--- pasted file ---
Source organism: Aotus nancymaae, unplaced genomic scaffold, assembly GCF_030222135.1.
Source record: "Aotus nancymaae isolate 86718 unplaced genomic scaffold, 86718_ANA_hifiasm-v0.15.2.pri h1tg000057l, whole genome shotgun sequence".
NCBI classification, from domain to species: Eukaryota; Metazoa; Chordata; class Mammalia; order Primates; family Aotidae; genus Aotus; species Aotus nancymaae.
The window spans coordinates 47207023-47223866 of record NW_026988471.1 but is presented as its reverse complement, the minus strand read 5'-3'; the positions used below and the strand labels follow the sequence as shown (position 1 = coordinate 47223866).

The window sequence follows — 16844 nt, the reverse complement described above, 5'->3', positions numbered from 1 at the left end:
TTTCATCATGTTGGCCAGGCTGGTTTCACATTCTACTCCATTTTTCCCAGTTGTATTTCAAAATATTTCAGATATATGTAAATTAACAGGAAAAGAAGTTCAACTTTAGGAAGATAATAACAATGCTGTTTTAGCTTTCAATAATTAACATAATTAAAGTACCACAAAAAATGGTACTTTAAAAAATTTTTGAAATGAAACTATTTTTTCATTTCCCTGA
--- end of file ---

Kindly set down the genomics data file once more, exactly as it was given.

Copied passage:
Source organism: Aotus nancymaae, unplaced genomic scaffold, assembly GCF_030222135.1.
Source record: "Aotus nancymaae isolate 86718 unplaced genomic scaffold, 86718_ANA_hifiasm-v0.15.2.pri h1tg000057l, whole genome shotgun sequence".
NCBI classification, from domain to species: Eukaryota; Metazoa; Chordata; class Mammalia; order Primates; family Aotidae; genus Aotus; species Aotus nancymaae.
The window spans coordinates 47207023-47223866 of record NW_026988471.1 but is presented as its reverse complement, the minus strand read 5'-3'; the positions used below and the strand labels follow the sequence as shown (position 1 = coordinate 47223866).

The window sequence follows — 16844 nt, the reverse complement described above, 5'->3', positions numbered from 1 at the left end:
TTTCATCATGTTGGCCAGGCTGGTTTCACATTCTACTCCATTTTTCCCAGTTGTATTTCAAAATATTTCAGATATATGTAAATTAACAGGAAAAGAAGTTCAACTTTAGGAAGATAATAACAATGCTGTTTTAGCTTTCAATAATTAACATAATTAAAGTACCACAAAAAATGGTACTTTAAAAAATTTTTGAAATGAAACTATTTTTTCATTTCCCTGA